9. Drak didn’t break eye contact. Rather, he looked intently into Zoe’s face, as if trying to see behind her eyes at what caused this sudden uncertainty. The poise and effusive self-confidence that had drawn him to her had fallen away like flower petals in a drought. She was no longer the Whitecloak soldier, but a frightened, vulnerable woman. Softening his expression, he nodded, though reluctantly. He would answer her questions. And the best part was, he didn’t have to lie. “I don’t really like talking about it, to be honest. Killing isn’t something I take pleasure in. I prefer to use this,” he began, tapping his head, “Rather than that,” he continued, pointing at the sword propped against the wall. “But if my using a sword troubles you, I will tell you of it.” “I guess it began in Tear, where I was born…” As they sat there on the bed, only feet separating them but seemingly worlds apart, he recounted life as a boy. He was the third son, and as such was never worthy of the attention the first two received. He was left to fend for himself. As it was highly unlikely that any inheritance that his father managed to leave behind would go to him, he wasn’t important enough to worry over. “As a boy, I quickly noticed that I was good with my hands. I picked up skills quickly. And, not to be vain, I learned things quicker than other folks, as well. I was blessed in both body and mind. But being a third son, I had limited outlets for my energy.” He went on to tell her how he’d begun working with horses, and before long learned enough to get a job with a horse trader. Before his fifteenth nameday, no less. His father was more than happy for him to get out from underfoot. “One less mouth to feed, you know,” Drak interjected with a wry chuckle. He went on to explain how, through a bit of skill and a lot of luck, he had quickly moved up the ladder of success. And as young men with a little gold to spend are wont to do, he picked up a sword to try and look important, though he hardly knew enough not to stab himself in the foot. Eventually, he established enough of a reputation to get a job as a guard and horse trainer with a man who sold horses to the military. Armies always needed good mounts and lots of them, and business had been good. At least until a trip to the Borderlands. The horse trader, Manny LeFlure by name, died to a Trolloc’s axe, as had most of the other men. The few that survived managed to stick together. “I still don’t know how I managed to live through that, but it made me realize how important it was to know how to really use a sword. So, I began learning it. First, from anyone who was around, and then with a man who truly knew what he was about. “As time went by, I met a man who was a bit of a rascal, I must admit. He used to say, ‘You can only kill a man once, but you can steal from him time and time again. If you’re clever.’” Laughing at the memory, Drak continued. “I never knew him to steal so much as a pint of ale. He just talked like that. He taught me a lot.” “Since then, it’s been a learning curve as I’ve tried to make something of myself. And I am thankful that using the sword is usually the furthest thing from my mind.” Pausing, he looked quizzically into her eyes as he finished. “So here I am. Would it be improper if I asked the same of you?”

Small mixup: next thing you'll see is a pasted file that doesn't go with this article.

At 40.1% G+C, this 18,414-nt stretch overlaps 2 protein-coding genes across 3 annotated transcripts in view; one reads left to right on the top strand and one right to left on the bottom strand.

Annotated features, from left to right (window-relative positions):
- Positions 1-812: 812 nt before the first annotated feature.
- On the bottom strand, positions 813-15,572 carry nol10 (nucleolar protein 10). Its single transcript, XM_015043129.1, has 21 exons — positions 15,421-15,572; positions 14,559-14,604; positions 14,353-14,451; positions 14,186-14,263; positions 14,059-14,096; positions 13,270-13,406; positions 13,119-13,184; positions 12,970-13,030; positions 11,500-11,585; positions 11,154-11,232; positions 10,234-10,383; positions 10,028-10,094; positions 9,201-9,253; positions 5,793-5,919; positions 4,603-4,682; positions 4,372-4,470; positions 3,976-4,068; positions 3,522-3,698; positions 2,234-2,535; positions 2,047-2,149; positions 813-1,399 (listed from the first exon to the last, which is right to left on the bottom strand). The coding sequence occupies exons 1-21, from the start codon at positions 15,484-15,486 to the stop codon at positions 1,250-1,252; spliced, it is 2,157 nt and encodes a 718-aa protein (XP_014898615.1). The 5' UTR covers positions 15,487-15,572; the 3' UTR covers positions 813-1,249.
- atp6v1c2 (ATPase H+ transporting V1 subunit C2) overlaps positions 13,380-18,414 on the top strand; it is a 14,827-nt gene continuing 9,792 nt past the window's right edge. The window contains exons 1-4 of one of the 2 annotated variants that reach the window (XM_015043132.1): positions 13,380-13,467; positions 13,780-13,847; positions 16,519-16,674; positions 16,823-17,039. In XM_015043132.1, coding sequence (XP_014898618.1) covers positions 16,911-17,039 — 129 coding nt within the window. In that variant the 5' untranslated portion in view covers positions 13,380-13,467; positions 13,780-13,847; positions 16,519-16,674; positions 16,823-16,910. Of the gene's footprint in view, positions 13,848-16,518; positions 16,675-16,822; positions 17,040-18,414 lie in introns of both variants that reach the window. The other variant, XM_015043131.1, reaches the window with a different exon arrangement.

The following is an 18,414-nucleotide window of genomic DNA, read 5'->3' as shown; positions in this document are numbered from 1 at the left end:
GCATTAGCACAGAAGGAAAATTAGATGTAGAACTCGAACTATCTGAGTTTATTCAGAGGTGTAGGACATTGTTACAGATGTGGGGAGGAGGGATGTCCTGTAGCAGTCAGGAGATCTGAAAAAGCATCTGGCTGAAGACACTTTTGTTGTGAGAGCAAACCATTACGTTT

10. Everything in the lab was perfect. Well, almost everything, Aginor thought to himself with a giggle as he peered around his pristine laboratory. It was like a room made of freshly fallen snow, though without any of the soft comfort that snow often held in people’s minds. No, the laboratory was forbiddingly sterile. Definitely not a place one would find any comfort. It was a place of hard, angular lines, and sharp and ominous devices. Strange flasks bubbled over strange red-hot metal coils on a white table, while on another white table what appeared to be a half-dissected Myrrdraal head lay resting as if he had just lain down for a nap. Another white table held a large number of hard-bound books. Strange burners fed carefully controlled blue flames that heated, in turn, glass tubes so fine nary a bubble could be seen on still another white table. In fact, if one had the presence of mind to look closely, precise increments measured the amount of liquid in tubes all around the room. Though, to be honest, other than the man in the pure white lab coat, none of the room’s visitors were ever in the state of mind to give a lot of attention to the lab’s finer details. Giggling madly, Aginor thought to himself, No, I think they’ve more ‘personal’ things on their minds. The mad scientist strolled around the room, caressing the various instruments with more love than he would ever show another living thing. This room is where he worked his “real” magic. Looking around, he surveyed his carefully controlled, completely immaculate laboratory and smiled like a king looking at his treasury. Finally, he turned to the figure in the middle of the room, to his most precious gem. Rubbing his hands together gleefully, he gamboled about the room, celebrating the fine specimen that he had acquired. “But you are NOT sanitary, no sir. Not even clean! But that is no matter.” Continuing his insane dance around the room, he finally slowed down and approached the central table, “Oh, this will be fun!” he cackled aloud around the cigar in his mouth as he patted the giant, unconscious, nude man. Heavily bound by wrists, ankles, and throat in a spread-eagle, the man obviously wasn’t there of his own volition. “Well, it won’t be fun for you big boy, but don’t feel bad. You’re doing it for SCIENCE!” Giggling more madly still, he looked around for a place to put out his cigar. “Burn me, nobody these days appreciates a good cigar. Now where is my ash tray?!” Looking around the room, and running his hands through his already disheveled hair, he spotted the only likely repository for his lit cigar… the large man’s closest eye. “RAAAAAAAAAAAAGHHHHHHHHHHHHH!!!!” the man bellowed as the intense pain of the burning brand in his left eye ripped him into consciousness. “Oh!” said Aginor happily. “Are you awake? Then we will begin… this is going to hurt a bit. Well, likely more than just a bit.” Giggling again as he held up a wickedly sharp looking scalpel, Aginor pulled a sanitary mask over his mouth and nose. Isha, bound and filled with impotent rage and terror, screamed again. It was only his second scream of the day, but he would soon lose count.